Finance
Due diligence: A practical approach

Greg James’ guide to best practice due diligence processes reveals lessons on how purchasers can get the best return for their time and financial commitment.

New Zealand’s business confidence has been consistently rising over the past couple of years. The economic climate is ripe for growth by acquisition; in addition a number of private equity groups have recently raised new funds and will be looking for potential investments. As a result, mergers and acquisitions activity has and will continue to increase.  
Given this, it is timely to focus on best practice due diligence processes and how purchasers can get the best return for their time and financial commitment.
A potential investor performs due diligence on a targeted acquisition to understand and evaluate the business prior to acquisition. This includes the analytic review and validation of business operations and financial position performed by a buyer to substantiate valuation, assess operational performance and identify misrepresentations. It is critical to allow the purchaser to determine value drivers in the target.
It is also important that any due diligence be planned, structured and focused on the key elements; otherwise the process can drift, wasting time, money and resources, and even worse a missed opportunity or a bad acquisition.
If the investor requires finance to acquire the target the bank will normally require due diligence report(s) to be prepared by external parties to assist with their financing decision. In particular, they will normally require financial and tax due diligence reports.

Types of due diligence
There are a number of due diligence areas a potential investor can review when assessing an investment. These typically include:
• Commercial/Organisational.
• Financial/Profit Normalisation.
• Tax.
• Legal.
• Information Technology.
• Human Resources.

Depending on the target certain areas may have more or less focus than others. Key areas of focus should be around the detection of:
• Early recognition of revenues.
• Recording revenues that are not genuine.
• Increasing income with a one-time gain.
• Shifting expenses to a later period.
• Failure to record or disclose all liabilities.
• Shifting income to a later period.
• Shifting expenses to the current period.

This is particularly important to SME targets as they may not have audited accounts.

The use of external advisors
The use of trusted external advisors (accountants, lawyers, etc) is normally critical in any due diligence process. To get the most from your advisors it is important to:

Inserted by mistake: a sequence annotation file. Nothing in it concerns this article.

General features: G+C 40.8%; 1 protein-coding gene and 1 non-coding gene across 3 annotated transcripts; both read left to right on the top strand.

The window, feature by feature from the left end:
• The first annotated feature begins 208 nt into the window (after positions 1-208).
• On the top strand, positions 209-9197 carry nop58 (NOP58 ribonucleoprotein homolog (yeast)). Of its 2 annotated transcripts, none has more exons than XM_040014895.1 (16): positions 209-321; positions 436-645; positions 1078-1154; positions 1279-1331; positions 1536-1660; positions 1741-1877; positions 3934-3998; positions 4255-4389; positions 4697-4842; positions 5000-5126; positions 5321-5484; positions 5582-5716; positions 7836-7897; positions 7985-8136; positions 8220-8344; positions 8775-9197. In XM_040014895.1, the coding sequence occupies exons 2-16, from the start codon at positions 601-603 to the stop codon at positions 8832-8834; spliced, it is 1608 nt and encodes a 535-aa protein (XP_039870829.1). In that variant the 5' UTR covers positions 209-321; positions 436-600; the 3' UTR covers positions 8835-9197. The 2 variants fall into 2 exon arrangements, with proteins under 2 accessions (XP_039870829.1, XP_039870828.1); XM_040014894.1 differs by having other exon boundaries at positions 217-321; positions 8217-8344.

• Be in regular contact so you are aware, as much as possible, of any material/key issues or so you can change the scope of work based on their findings to date.
• Work collaboratively with advisors.
• Ensure there is a forum for advisors to communicate with each other, as the findings of one advisor may impact the work of another.
• Seek their opinion on the general competence of management during the due diligence process. Advisors who have done a number of deals get a good feel for the competence of management. In addition a poorly run due diligence process by the vendor may indicate poor management capabilities. Whereas a smooth and transparent due diligence process with advisors would normally signal high management competence.
• Using advisors in foreign countries, in particular non-Western countries, comes with different issues. Always have a local advisor on your team familiar with doing deals in the respective country.

Remember external advisors are expensive. To keep your due diligence costs down you need to effectively run and manage your advisors and at the start clearly outline your expectations.

How to reduce due diligence costs

1) Agree broad purchase price upfront.
Before you commence any detailed due diligence process, to ensure you are not wasting your time it is often a good idea to agree the broad purchase price up front. This may include a review of any valuation model the target has and how the purchase price may change based on material findings during the due diligence process.
Agreeing a purchase price is also common when the purchaser is looking at acquiring a competitor and the deal is essentially unconditional subject to any material issues being discovered during due diligence. This is common sense, as the vendor will clearly not want competitors reviewing their commercial and financial information, to then not acquire the company and use this information for their own benefit.

2) Enter into exclusivity agreement with vendor.